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Martin F.M.,Institute la Patagonia UMAG | Borrero L.A.,CONICET
Quaternary International | Year: 2015

At the time of the first human exploration of Ultima Esperanza, Chile, swift climatic and environmental changes were taking place. The retreat of the Pleistocene glaciation and the formation of an ice-dammed proglacial lake east of the Cordillera created adequate conditions for human colonization. Volcanic activity, climatic oscillations, and concomitant floristic changes defined the environment encountered by the first hunter-gatherers arriving to Ultima Esperanza. The oldest archaeological evidence was deposited sometime between 10,930 and 10,410 BP and point to ephemeral occupations. The evidence from Ultima Esperanza is compared with other areas where early human presence was detected in Fuego-Patagonia. The hypothesis that the early human occupations at Cerro Benitez-Lago Sofía resulted from logistical exploitation from Pali Aike is introduced. © 2015 Elsevier Ltd and INQUA.

Martin F.,Institute la Patagonia UMAG | San Roman M.,Institute la Patagonia UMAG | Morello F.,Institute la Patagonia UMAG | Todisco D.,University of Rouen | And 2 more authors.
Quaternary International | Year: 2012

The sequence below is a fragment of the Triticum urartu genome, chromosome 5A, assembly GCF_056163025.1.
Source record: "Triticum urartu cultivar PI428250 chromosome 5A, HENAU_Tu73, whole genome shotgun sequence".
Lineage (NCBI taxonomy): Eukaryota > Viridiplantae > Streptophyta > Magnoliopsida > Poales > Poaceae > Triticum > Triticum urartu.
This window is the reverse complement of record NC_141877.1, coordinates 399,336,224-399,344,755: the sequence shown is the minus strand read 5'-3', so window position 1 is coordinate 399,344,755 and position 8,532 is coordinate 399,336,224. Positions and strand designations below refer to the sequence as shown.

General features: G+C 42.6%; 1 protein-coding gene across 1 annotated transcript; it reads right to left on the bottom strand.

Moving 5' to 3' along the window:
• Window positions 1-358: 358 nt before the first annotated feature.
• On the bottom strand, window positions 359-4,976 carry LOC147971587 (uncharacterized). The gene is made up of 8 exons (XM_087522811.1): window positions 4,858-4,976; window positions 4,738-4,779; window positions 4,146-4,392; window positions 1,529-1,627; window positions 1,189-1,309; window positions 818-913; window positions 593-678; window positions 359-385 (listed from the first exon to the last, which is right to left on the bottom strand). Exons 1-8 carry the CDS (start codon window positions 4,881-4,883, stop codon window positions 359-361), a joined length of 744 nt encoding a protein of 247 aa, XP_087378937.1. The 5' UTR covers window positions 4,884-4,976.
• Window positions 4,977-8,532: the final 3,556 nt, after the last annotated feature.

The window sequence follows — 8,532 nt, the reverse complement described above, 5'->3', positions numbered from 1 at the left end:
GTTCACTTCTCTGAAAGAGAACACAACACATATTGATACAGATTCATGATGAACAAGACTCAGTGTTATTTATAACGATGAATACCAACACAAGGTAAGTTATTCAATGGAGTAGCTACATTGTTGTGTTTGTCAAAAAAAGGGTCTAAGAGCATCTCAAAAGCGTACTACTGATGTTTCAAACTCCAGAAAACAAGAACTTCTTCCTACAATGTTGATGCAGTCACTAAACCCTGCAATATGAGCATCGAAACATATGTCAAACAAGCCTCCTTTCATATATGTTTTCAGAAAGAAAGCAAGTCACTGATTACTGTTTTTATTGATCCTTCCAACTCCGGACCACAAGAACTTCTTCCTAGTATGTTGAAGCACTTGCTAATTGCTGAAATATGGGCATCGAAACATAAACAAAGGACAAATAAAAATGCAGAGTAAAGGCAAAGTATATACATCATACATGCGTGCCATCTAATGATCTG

Ultima Esperanza is a region known worldwide, where some of the best preserved remains of late Pleistocene ground sloths were found. Cueva del Milodón produced a large piece of Mylodon darwini skin in 1895 as well as extensive deposits of ground sloth dung that were sampled several times during the 20th Century. These deposits are dated within 13,500 and 10,200 radiocarbon years. At Cueva del Medio, not far from Cueva del Milodón, evidence of human exploitation of extinct fauna was discovered. Also, at nearby Dos Herraduras rockshelter, several ground sloth elements were found within a tephra layer regionally dated ca. 12,600 BP. This paper presents new data derived from stratigraphic work at Cueva Chica, a site located near Cueva del Milodón, which in spite of its obvious potential was not studied previously. The work revealed more than one layer of Late Pleistocene fauna, where remains of ground sloth, a large felid and other species were preserved. Radiocarbon studies produced some of the oldest evidence for the presence of Mylodon sp. in the region. The integration of these results within the context of the paleoecology of Late Pleistocene Ultima Esperanza is presented. © 2012 Elsevier Ltd and INQUA.

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